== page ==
Ku Leuven Library. Photo credits: Wentao Jiang, CC BY-SA 4.0, via Wikimedia Commons
Project perspectives VI: interview with Pascal Borry
Pascal Borry is Professor of Bioethics at the Centre for Biomedical Ethics and Law and Chair of the Department of Public Health and Primary Care at KU Leuven University. His main research activities are concentrated on the ethical, legal and social implications of innovative technologies. He published among other issues on topics such as direct to consumer genetic testing, public health genomics, biobanking, research on human tissue, genetic testing, pre-conceptional and prenatal screening, neonatal screening, and anti-doping. He is programme director of the Master of Bioethics and teaches medical ethics to medical students. He is a member of the Flemish Commission on neonatal screening (2012-now), a member of the Belgian Consultative Committee on Bioethics (2014-2018, 2019-2023) and an expert of the Belgian Superior Health Council (2014-2020). In euCanSHare, he is Co-leader of WP1, which addresses the ethical, legal and social aspects of data sharing.
1: How did you and your team get involved in euCanSHare? Which is your role in that project?Personally, I got involved in this project for two main reasons. The first one is because my background is focused on the societal challenges of new technologies. I have worked a lot in areas related to ethical and legal aspects of human genetics, from pre-conceptional or postnatal tests to the implementation of innovative technologies. More generally, my main activities are concentrated on responsible research and innovation, involving stakeholders in the process, and addressing ethical tensions. The second reason is that I’m actively involved in the Belgian Consultative Committee on Bioethics and I am also a member of the Research Ethics Committee at the University Hospitals Leuven. My team and I have been involved in several research questions such as exchange of available data for the sake of patient care, adequate processes for data sharing, societal concerns and risks (e.g., identifiability, abuse of certain information), researchers’ needs and concerns, different perspectives on data sharing from various stakeholders. In the framework of a collaborative research project, I worked with Mahsa Shabani, who is now a professor at the University of Gent, on controlled access models, their barriers and opportunities, their mechanisms, the role, and the governance of Data Access Committees. To sum up, me and my team got involved in this project due to our expertise, background, and prior research.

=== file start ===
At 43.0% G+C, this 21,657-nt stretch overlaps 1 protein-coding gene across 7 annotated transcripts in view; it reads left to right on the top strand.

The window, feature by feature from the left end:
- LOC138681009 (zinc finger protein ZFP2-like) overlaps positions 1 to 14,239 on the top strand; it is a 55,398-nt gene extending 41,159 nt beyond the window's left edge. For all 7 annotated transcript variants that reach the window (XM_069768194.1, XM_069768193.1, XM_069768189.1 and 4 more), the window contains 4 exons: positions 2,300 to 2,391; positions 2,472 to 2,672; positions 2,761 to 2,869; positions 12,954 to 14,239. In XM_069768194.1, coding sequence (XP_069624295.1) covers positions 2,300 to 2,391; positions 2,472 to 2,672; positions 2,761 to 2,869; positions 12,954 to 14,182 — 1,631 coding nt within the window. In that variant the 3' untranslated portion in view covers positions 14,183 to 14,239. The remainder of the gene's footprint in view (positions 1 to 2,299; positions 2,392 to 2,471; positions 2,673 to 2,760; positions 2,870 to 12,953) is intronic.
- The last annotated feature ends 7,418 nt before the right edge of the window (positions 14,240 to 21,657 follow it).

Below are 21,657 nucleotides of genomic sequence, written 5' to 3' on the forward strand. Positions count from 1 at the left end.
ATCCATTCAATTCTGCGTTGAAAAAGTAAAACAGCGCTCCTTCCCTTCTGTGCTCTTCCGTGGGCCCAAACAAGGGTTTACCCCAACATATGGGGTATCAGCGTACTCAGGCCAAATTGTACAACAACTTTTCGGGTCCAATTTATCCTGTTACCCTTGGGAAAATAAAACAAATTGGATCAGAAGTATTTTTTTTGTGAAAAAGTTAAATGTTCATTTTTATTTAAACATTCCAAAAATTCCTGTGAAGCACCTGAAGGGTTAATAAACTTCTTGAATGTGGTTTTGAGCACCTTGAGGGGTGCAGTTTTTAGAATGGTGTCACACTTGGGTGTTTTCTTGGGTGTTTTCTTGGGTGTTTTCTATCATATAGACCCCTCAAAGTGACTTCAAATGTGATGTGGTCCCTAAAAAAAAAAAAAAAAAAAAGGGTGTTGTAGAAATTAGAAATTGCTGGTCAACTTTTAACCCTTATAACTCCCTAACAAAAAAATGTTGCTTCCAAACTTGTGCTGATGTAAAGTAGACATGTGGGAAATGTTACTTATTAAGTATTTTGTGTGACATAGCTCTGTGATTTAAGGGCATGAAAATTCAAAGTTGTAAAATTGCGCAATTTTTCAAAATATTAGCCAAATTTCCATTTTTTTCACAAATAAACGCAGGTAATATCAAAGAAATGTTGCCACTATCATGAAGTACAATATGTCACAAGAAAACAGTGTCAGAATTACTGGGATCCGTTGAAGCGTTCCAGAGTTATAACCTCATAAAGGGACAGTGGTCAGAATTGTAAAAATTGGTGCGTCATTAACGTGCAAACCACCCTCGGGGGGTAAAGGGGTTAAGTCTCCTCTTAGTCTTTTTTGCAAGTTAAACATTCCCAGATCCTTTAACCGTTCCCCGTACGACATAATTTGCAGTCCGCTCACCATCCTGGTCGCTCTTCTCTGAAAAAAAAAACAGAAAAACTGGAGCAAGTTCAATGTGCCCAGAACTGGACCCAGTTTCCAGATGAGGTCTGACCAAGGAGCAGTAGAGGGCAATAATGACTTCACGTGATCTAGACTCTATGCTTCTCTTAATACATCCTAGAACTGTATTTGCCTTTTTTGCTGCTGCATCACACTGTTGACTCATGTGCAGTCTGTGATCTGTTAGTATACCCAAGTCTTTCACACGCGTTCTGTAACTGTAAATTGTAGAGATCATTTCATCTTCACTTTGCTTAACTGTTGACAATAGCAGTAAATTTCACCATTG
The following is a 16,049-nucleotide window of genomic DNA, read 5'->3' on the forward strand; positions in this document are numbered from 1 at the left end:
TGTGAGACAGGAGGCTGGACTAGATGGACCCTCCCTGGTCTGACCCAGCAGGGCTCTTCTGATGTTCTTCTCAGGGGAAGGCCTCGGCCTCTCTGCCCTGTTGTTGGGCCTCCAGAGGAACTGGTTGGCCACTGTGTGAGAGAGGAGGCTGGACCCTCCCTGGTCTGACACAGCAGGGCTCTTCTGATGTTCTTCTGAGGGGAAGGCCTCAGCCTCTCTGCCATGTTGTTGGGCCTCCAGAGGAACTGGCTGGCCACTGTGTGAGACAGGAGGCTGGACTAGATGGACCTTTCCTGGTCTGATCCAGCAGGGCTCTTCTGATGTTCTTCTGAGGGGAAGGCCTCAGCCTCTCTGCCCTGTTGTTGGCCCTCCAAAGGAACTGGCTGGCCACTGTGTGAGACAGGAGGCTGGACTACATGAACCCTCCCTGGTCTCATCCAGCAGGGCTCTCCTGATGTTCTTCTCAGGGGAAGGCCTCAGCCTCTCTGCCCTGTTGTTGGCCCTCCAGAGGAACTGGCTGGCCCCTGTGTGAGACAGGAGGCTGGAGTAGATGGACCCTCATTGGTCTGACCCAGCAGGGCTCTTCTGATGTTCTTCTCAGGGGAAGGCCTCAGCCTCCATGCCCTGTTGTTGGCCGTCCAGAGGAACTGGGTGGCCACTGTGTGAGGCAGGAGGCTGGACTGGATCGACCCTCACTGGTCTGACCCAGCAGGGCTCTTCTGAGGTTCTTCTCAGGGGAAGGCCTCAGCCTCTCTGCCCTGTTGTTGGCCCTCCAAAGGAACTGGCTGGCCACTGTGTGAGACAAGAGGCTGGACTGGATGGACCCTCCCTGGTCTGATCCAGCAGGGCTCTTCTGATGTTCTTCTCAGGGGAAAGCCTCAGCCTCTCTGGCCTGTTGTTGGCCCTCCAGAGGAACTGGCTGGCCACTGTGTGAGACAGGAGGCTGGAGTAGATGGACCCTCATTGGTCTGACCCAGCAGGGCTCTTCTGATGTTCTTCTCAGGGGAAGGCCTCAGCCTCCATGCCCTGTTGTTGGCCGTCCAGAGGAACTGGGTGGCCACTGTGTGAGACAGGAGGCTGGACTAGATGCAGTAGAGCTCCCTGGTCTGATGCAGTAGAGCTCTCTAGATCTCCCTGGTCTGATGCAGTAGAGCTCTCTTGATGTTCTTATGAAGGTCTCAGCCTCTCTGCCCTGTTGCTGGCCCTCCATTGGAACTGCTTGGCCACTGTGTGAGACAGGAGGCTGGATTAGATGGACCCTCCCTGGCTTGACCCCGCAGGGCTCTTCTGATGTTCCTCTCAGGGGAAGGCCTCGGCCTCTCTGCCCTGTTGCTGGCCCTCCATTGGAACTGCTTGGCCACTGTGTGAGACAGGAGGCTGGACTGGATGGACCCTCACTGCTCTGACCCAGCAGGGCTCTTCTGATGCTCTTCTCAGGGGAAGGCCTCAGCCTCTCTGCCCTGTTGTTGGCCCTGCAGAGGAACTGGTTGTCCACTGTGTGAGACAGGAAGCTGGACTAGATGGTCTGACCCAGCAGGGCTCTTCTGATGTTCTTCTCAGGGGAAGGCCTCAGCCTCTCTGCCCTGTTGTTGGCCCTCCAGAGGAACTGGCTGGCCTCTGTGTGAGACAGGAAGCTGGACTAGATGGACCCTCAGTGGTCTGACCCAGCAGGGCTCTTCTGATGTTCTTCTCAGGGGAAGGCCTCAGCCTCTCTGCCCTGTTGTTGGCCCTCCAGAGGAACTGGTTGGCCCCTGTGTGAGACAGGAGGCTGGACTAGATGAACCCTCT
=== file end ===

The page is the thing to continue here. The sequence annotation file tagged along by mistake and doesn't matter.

2: You are conducting an interview study with researchers regarding blockchain technology for data sharing. Could you please give us more details on this study? What we are doing in this project is methodologically in line with what we have been doing earlier. We have studied the views of the stakeholders in questions related to this project and specifically about incentives for data sharing and barriers to data sharing. Building a proper research infrastructure does not automatically lead to data sharing, an ecosystem must be developed to enable it. For this reason, we are looking into social interaction, policies, mechanisms, societal and individual willingness that play a significant role and have an impact on data sharing. One phase of the study is mapping. We conducted interviews with researchers from cohort studies and experts who build platforms. Through our questions, we tried to understand what factors affect data sharing.